The Sugar Association Responds to 2015 Dietary Guidelines Advisory Committee Report
‘Added sugars’ recommendations not based on preponderance of science as required by law
The Sugar Association is troubled by the lack of consistency in the scientific process and quality of evidence used by the 2015 Dietary Guidelines Advisory Committee (Committee) as the basis for its Advisory Report to the Secretaries of Health and Human Services and the U.S. Department of Agriculture.
The Committee’s conclusions on “added sugars” intake are not based on the established evidence-based review process of the full body of science, which raises serious concerns the Committee bypassed this process and hand-picked science to support their pre-determined conclusions. Such an approach suggests that these conclusions were “opinion-based” and not “science-based.”
We strongly contend that leading the American public to believe there is an association between a dietary component and detrimental health outcomes requires a robust review of the entire body of high-quality scientific literature by experts in the field of investigation, not a few hand-picked reviews selected by scientists without carbohydrate or “sugars” expertise.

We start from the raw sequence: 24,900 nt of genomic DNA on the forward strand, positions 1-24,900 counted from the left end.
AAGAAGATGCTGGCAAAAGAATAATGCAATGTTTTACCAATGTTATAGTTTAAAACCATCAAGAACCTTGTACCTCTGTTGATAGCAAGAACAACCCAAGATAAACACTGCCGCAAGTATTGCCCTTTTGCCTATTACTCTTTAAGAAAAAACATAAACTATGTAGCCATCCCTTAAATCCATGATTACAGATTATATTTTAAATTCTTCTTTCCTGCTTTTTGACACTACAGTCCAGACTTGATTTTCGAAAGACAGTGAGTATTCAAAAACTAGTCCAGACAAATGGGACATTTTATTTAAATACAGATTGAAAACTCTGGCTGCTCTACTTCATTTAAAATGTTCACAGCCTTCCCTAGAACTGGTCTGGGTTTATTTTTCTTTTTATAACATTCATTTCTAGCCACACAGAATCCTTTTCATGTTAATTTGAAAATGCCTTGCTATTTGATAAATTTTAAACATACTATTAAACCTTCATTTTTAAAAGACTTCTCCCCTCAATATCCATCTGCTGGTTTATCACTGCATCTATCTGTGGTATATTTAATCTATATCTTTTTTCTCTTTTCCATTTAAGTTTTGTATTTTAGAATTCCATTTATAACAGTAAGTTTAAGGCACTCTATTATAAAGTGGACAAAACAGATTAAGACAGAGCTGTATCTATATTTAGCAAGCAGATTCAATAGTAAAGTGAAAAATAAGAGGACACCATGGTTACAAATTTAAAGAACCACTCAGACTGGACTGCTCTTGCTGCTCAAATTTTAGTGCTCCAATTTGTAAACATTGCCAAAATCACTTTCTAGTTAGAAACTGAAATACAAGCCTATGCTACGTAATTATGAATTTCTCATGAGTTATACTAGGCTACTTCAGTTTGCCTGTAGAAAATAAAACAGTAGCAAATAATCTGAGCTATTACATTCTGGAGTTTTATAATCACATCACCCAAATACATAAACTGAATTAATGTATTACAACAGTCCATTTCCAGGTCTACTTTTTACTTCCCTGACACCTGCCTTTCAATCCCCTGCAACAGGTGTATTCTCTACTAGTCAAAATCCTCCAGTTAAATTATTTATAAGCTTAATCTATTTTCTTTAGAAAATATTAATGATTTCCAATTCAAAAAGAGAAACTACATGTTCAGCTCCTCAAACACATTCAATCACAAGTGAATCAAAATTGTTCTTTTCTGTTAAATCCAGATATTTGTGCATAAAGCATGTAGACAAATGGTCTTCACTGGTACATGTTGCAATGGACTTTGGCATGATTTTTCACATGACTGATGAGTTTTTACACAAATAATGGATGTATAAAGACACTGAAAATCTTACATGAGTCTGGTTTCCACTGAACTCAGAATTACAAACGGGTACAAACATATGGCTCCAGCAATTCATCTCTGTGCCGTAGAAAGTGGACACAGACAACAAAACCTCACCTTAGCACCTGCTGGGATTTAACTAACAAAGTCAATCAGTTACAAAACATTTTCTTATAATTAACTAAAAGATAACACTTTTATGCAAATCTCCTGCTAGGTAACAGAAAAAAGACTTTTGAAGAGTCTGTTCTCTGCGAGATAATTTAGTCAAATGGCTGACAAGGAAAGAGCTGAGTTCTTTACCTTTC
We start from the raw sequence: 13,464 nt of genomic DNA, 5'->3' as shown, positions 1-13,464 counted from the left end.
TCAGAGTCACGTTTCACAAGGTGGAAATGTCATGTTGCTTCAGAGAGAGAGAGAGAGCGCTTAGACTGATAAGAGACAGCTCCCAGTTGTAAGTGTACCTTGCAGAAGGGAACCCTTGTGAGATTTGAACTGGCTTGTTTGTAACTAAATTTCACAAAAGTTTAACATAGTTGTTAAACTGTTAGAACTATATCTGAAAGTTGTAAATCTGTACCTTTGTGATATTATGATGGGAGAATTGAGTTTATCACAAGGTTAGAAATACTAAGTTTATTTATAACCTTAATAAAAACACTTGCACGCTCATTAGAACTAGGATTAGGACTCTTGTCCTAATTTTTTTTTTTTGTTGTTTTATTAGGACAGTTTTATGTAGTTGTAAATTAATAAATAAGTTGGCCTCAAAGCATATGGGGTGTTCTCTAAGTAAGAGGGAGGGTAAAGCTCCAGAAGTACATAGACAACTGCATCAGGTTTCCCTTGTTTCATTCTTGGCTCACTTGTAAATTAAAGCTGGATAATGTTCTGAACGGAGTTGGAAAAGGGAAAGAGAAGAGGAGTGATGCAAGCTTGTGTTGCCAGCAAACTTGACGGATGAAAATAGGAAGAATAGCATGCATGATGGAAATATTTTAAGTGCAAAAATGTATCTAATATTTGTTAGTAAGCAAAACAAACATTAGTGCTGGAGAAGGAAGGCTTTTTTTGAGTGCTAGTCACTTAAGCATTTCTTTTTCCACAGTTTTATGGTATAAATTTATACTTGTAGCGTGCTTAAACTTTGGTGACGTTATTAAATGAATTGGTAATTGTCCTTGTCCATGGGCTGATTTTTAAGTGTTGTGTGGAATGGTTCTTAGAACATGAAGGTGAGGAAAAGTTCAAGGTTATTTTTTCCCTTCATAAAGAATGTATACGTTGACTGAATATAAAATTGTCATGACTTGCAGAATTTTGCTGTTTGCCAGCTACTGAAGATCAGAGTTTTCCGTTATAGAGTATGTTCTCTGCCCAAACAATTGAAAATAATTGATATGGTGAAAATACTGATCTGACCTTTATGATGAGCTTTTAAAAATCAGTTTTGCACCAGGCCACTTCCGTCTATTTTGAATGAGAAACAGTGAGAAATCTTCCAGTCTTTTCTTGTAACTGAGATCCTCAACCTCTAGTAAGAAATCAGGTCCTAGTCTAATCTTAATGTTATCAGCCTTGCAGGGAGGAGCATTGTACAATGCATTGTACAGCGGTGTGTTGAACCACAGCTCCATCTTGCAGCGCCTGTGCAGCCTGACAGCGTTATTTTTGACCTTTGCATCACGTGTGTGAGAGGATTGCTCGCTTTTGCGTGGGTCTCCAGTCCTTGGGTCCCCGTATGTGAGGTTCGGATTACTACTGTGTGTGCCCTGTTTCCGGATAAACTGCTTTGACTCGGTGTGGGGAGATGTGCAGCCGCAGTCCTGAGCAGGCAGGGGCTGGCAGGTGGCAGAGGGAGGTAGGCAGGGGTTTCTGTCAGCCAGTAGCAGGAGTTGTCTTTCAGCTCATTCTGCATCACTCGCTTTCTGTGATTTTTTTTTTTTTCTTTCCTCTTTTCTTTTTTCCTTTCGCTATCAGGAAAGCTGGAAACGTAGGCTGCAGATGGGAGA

As cholesterol is getting a pass, it is clear that “added sugars” is the newest dietary target, with over 300 mentions in this report. The 2015 Committee, despite weak science, is now telling the American public that many of our health woes are caused by “added sugars” intake. As Dr. F. Edward Scarborough, former director of FDA’s Office of Food Labeling, so aptly stated in his comment regarding “added sugars” submitted to FDA on its proposed changes to the Nutrition Facts Panel:
“There appears to be an underlying assumption that if we can just eliminate the chemical of the decade from the food supply our public health problems will be solved. This intense focus on a single component of the food supply tends to diminish the appropriate focus on the total diet and moderation in consumption.”
We question the usefulness of a Dietary Guidelines process that continues to provide contradictory advice and ultimately confuses the American public. The Sugar Association will ask the Secretaries to maintain the integrity of the Dietary Guidelines for Americans process when the Departments write the final 2015 Dietary Guidelines. We ask that the Secretaries ensure the Guidelines are based solely on the preponderance of scientific information as mandated by Public Law 101.445, not hypotheticals, agendas, opinions or beliefs.
We maintain that all-natural sugar is an important ingredient that has been safely used for thousands of years. Sugar consumed in moderation – a level between restriction and indulgence – is an important part of a healthy diet and active lifestyle.Print